“But we teach our students to understand math rather than follow rote—” No, we don’t. I mean, we do. We think this is what we are doing because the crooked ladder is baked into our mathematical DNAs (3! 3 metaphors!). So, we say things like, “I’m not going to teach my students the rules for multiplying and dividing fractions! No invert-and-multiply here, nosiree! I’m going to help them understand why the rules work!” Then what do we do? We map fraction division right on to whole-number counting: how many part-things are in the total-thing? And we call it understanding.

Don’t get me wrong. Teaching for understanding is much better than teaching procedures alone. My point is that most of the metaphors we are compelled to draw on (and the ones students draw on in the absence of instruction) to make this ‘understanding’ work—those involving concrete, discrete whole-number “things”—are brittle. And though they might be valuable, they certainly don’t represent “extending the landscape” in any appreciable way that opens up access to higher-level mathematics. Our very perception of the problem of ‘understanding’ can be flawed because we are developing theories from atop a crooked ladder.

(It’s right about here that I start hearing angry voices in my head, wondering what we’re supposed to do, “bring all those advanced topics down into K–2? Huh?” And this is just what a crooked ladder person would wonder, since he has no experience with any other ladder, and no one else he knows does either. The only possibility he could fathom is to take the rungs from the top and put them on the bottom.)

And About Those Theories . . .

Anyway, secondly, theories. You may have noticed that there are a lot of folk-theories and not-so-folksy theories trying to explain why students and adults seem to have an extra special place in their hearts for sucking at math.

The theory I hear or see the most often—the one that, ironically, doesn’t believe it is ever heard by anyone even though it is practically the only message in town—is that mathematics teaching is too rote, too focused on rules and procedures, obsessed with “telling” kids what’s what instead of giving kids agency and empowerment and self-actualization and letting them, with guidance, discover and remember how mathematics works themselves. It’s too focused on memorization and speed and not enough on deliberate, slow, thoughtful, actual learning. Et cetera.

crooked ladder

I guess that seems like a bunch of different theories, but they really come most of the time packaged together, like a political platform. And they’re all perfectly serviceable mini-theories. I think they’re all true as explanations for why students don’t get into math. But they’re also true in the same way as “You’re sick because you have a cold” is true—tautologically and unhelpfully.

Students and their teachers eventually fall back on the rote and procedural because after a certain point up the crooked ladder, trying to make discrete whole-number chunky counting mathematics work in a continuous, real-number fluid measurement landscape becomes tiresome and inefficient. A few—very few—manage to jump over to a straighter path in the middle of all of this, but a lot of students (and teachers) just kind of check out. They’ll move the pieces around mindlessly, but they’re not going to invest themselves (ever again) in a game they don’t understand and almost always lose. In between these two groups is a group of students who have the resources to compensate for the structural deficiences of their mathematical ladders. Some of these manage to straighten out their paths when they get into college, but for most, compensation (with some rules and rote and some moments of understanding) becomes the way they “do math” for the rest of their lives. These latter two groups will cling to procedures for very different reasons—either because screw it, this doesn’t make any sense, or because whatever, I’ll get this down for the test and maybe I’ll understand it later.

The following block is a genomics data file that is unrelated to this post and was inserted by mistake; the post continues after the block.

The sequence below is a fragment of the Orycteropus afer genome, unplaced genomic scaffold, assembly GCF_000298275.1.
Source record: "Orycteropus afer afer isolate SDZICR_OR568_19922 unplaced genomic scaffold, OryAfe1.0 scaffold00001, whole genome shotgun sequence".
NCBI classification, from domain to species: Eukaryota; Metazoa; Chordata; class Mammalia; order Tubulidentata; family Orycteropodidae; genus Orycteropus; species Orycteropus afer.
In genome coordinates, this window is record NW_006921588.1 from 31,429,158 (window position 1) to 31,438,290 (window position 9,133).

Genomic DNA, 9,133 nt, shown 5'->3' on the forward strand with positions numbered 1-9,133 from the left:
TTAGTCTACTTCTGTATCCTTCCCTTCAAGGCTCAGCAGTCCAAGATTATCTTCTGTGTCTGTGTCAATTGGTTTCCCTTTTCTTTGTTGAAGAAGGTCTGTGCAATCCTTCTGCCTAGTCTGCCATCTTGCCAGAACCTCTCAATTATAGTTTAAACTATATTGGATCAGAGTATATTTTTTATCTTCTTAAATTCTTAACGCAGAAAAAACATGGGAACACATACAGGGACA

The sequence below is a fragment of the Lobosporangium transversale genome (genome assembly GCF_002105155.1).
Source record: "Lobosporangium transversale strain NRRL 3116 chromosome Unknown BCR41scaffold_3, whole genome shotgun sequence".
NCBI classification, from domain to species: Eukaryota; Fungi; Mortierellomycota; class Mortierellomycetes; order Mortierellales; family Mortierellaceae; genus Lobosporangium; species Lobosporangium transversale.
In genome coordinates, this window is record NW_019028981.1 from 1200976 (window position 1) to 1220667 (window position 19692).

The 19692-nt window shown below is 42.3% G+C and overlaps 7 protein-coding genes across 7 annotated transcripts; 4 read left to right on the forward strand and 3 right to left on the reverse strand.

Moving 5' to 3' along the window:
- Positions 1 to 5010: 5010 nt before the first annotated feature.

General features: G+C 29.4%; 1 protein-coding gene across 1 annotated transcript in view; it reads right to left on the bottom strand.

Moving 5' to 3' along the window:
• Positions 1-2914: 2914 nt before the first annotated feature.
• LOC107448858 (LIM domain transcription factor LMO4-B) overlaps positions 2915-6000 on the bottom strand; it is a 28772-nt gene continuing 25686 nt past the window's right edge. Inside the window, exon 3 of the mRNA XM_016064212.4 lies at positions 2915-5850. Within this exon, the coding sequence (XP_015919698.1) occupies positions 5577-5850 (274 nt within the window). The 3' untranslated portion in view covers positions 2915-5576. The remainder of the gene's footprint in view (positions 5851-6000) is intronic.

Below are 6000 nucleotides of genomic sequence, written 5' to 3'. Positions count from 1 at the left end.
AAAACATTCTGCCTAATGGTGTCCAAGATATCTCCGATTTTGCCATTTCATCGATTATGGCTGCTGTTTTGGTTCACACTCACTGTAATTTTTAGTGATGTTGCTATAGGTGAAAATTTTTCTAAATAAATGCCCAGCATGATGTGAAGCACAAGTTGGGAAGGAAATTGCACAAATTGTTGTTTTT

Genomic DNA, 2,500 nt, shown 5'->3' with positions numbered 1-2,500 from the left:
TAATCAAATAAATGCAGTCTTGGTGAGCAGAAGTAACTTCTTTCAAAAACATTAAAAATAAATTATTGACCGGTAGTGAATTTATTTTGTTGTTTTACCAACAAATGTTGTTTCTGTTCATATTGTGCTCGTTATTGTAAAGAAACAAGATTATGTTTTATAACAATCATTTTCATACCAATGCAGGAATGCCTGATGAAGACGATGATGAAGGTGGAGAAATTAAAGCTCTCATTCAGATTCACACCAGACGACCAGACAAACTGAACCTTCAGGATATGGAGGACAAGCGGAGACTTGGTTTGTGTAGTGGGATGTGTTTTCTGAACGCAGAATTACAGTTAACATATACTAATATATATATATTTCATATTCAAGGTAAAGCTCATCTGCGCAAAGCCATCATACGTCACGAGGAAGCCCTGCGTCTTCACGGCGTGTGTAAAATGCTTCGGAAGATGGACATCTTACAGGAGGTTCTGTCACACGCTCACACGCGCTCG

And Their Solutions . . .

The remedy for the inevitable consequences of ascending a crooked ladder—again, the one I hear or see the most often anyway—is to kind of take the adults and the “telling” out of the equation. And to make sure the “understanding” gets back in. And again this is more like a platform of mini-proposals than it is one giant proposed solution. And they work just like “get some rest” works to cure your cold—by creating an environment that allows the actual remedy to be effective.

So leaving students alone is going to be effective to the extent that it does not force students to start up a crooked ladder. But a lot of very different alternatives are going to be effective too. Since the main problem is a kind of sense-making exhaustion inside a landscape that makes no sense, any protocol that helps with the climb is going to work or have no effect. So, higher socioeconomic status, higher expectations, increased early learning, more instructional time, more student engagement and motivation—they’re all going to work to the extent that they sustain momentum. The real problem, that it shouldn’t require that much energy to move up the ladder in the first place, remains.